Slow Cooker Duck Confit with Cherry Sauce | Somebody Feed Seb
you’re a fan of the comedy ‘Friends,’ you might remember an episode where Monica couldn’t come up with a recipe for the best chocolate chip cookies and stopped trying. She said: “I guess I’m not going to be the mom who makes the best chocolate chip cookies in the world. I make the best duck confit with broccoli rabe. Kids love that, right?” I don’t know about children, but we (only about adults) really know. We make the best Slow Cooker Duck Confit with cherry sauce and serve it with broccoli with tender stem “rabe”.
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Duck confit may sound like a complicated dish, but it’s about time and patience, rather than complex methods. If you’ve ever heard the phrase ‘low and slow’, it’s definitely applicable to the duck leg candied. Traditionally made by dipping duck legs in olive oil and cooking in the oven at about 120°C for about 4 hours, we opted to confit our duck legs in a slow cooker (we have a 3.5l Morphy Richards slow cooker that’s enough to cook for 2 of us!).
Simply put, confit is a food preservation technique, whereby ingredients are preserved by dipping and cooking ingredients in fat. While duck confit is one of the most popular dishes, other meats, vegetables, and even fruits can be preserved this way. Three important elements of the candied process are
- Salt Cure
- Slow cooking Read
more about Confit, here.
Step by step recipe: How to make duck legs candied in a slow cooker?
Prepare duck paws
for cooking candied style:
prick the skin of duck legs with a fork or cocktail stick / toothpick all over. This will ensure that the fat under the skin can escape while cooking and make the duckskin crunchy.
Season the legs with coarse salt (we use sea salt) and pepper. If you are looking to keep duck legs candied, cover them and let them cure in salt for 7-8 hours in the fridge. If you are going to eat the duck confit within a few days, you can cure it for an hour or two.
“Low and slow” cooking of duck legs in a slow cooker
(clay pot): Place the duck legs in your slow cooker
, skin facing up. Pour the olive oil over them, and add the sprigs of garlic and rosemary. Cover and simmer for 6 hours.
After 6 hours, remove the duck legs from the slow cooker to a baking sheet. Be very smooth, the meat will slide out of the bone at this point and you want to keep your legs intact.
<img src="https://somebodyfeedseb.com/wp-content/uploads/2022/03/2022.02.09-Duck-confit-with-broccoli-rabe-6214.jpg" alt="Duck legs in olive oil in a
If you’re looking to preserve candied duck legs for later eating, place the cooked paws in a single layer in an airtight container, pour all the grease from the slow cooker over them, making sure the legs are completely submerged (you may need some extra oil/grease if there isn’t enough). Once the duck and fat have cooled to room temperature, cover and keep in the fridge for up to 2 months.***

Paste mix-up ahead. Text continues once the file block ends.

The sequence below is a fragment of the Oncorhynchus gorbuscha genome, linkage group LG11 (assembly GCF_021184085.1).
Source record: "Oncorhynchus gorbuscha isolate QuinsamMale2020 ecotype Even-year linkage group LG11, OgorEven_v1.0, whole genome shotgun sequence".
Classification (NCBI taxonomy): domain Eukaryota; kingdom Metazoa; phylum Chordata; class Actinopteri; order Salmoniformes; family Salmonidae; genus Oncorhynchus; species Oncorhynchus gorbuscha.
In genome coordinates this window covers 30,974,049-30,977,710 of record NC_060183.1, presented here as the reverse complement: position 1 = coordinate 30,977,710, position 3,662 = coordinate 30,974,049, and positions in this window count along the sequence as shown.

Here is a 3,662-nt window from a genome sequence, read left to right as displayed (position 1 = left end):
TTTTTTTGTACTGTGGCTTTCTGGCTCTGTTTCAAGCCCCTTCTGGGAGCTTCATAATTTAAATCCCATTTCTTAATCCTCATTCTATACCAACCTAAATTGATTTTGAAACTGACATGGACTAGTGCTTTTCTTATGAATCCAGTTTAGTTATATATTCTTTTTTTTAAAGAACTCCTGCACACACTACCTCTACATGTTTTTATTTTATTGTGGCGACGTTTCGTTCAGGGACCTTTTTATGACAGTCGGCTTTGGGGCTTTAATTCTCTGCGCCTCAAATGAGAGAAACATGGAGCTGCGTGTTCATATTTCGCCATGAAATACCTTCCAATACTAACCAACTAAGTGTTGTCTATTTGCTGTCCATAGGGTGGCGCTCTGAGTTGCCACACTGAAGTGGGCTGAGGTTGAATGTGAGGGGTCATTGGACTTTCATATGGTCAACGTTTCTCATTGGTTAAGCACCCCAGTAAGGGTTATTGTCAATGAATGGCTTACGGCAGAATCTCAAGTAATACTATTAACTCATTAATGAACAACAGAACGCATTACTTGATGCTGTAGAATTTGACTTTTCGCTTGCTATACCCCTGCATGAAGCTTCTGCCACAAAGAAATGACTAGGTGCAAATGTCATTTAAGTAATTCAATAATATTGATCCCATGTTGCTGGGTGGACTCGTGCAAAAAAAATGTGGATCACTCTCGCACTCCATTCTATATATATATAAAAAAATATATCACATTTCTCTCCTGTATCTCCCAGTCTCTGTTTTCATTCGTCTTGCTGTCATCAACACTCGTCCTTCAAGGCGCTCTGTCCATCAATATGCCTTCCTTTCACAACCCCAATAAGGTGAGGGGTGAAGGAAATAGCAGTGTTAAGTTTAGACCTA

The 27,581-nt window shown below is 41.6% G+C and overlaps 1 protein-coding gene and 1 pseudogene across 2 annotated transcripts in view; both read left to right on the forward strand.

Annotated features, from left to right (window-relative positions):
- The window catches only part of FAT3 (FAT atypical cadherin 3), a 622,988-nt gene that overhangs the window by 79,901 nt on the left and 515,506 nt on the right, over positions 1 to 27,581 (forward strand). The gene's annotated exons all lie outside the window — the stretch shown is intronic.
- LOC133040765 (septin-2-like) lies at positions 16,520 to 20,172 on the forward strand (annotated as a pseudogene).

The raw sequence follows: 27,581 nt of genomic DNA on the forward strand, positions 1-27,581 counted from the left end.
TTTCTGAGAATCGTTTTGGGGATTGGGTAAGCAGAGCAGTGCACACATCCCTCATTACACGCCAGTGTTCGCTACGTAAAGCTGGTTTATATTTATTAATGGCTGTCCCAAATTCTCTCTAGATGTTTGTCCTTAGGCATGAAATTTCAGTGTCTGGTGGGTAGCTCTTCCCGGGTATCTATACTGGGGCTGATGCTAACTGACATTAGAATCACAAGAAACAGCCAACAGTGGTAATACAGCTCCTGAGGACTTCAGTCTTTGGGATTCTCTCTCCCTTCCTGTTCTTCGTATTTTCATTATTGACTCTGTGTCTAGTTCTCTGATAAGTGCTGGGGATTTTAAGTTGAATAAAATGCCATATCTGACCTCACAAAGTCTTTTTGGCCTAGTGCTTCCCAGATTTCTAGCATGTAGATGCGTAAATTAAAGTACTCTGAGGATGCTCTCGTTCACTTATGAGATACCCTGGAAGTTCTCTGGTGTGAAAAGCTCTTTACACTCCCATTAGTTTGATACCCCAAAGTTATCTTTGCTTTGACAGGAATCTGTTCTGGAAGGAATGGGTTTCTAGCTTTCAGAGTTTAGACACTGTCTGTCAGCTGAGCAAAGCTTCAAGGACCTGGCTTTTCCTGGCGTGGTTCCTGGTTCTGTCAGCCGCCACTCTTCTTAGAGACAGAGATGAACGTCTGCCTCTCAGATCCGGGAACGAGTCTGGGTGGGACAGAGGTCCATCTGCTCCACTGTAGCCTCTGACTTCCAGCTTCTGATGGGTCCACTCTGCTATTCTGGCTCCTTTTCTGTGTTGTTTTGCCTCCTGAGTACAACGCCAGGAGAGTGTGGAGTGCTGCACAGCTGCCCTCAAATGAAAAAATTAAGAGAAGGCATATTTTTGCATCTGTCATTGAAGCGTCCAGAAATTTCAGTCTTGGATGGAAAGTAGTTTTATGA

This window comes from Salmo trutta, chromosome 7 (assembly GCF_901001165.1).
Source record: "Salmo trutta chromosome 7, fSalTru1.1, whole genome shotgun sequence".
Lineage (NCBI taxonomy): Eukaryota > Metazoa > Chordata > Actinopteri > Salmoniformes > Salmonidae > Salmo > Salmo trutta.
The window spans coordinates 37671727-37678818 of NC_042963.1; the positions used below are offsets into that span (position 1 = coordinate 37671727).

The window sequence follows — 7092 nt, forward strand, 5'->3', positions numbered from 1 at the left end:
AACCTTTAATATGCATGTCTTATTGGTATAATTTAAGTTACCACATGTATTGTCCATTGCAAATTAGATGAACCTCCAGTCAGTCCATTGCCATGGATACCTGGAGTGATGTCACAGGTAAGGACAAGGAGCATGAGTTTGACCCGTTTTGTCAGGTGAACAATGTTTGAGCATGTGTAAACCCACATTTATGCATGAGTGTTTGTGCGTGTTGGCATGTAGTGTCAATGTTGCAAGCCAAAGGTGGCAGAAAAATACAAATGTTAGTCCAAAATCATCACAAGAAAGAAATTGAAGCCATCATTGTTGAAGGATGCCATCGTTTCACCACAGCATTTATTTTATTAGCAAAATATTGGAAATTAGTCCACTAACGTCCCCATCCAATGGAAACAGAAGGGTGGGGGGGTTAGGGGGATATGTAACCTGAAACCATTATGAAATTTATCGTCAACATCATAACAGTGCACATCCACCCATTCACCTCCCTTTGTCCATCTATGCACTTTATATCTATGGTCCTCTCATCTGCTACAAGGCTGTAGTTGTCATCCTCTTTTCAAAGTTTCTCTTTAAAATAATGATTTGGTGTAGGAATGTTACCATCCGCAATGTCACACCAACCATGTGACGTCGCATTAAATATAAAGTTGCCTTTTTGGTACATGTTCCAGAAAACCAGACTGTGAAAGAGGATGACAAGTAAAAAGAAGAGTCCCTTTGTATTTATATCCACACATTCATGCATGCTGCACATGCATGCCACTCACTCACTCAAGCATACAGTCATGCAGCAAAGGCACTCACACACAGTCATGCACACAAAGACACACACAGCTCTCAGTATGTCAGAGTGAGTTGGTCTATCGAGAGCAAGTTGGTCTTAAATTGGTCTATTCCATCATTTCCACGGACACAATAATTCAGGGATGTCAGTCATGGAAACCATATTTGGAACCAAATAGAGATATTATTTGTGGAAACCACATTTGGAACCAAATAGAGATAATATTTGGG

If you want to eat it in the day, preheat the oven to 180°C fan. Place the candied duck legs in the oven for 20 minutes, or until the skin crunches.
What to serve with
Some of our favorite things to serve with Confit Duck Leg are:
Tenderstem Broccoli ‘Rabe’)Cut tenderstem broccoli
4-5 cm pieces and place them in a large pan. Pour boiling water into the pan over the broccoli and bring to a quick boil. Cook for 1 minute, then drain in a strainer. Your broccoli should soften but still retain most of its crunch.
Heat a tablespoon of olive oil in a large skillet over medium heat. Add the thinly sliced garlic and a pinch of chili flakes. Cook, stirring, for about 30 seconds. Add the broccoli, season with salt and sauté for 2-3 minutes. Squeeze half a lemon over the broccoli ‘rabe’ and serve along with the candied duck legs. You can find our complete recipe for Broccoli with Garlic and Lemon here.
tart cherry sauce Our tart cherry sauce recipe
uses frozen cherries and balsamic vinegar, so it’s an alcohol-free sauce that you can make even when you don’t have any fancy wine at home. The duck confit with cherry sauce is our favorite match!
While we love any type of potato side dish with duck confit, we think crushed potatoes work best. And here’s why! Duck confit is a meat-rich dish, so creamy mashed potatoes or roasted potatoes can be “too much” for some “diet-conscious” people (NOT us!). Our crushed potatoes are simple, easy to make, and low in fat, making them a perfect accompaniment to duck candied!
: Other French
Recipes For other quintessential French recipes, take a look at some of our personal favorites below:
- Flambéed cake with bacon and asparagus
- Individual elderflower cakes Fraisier Sourdough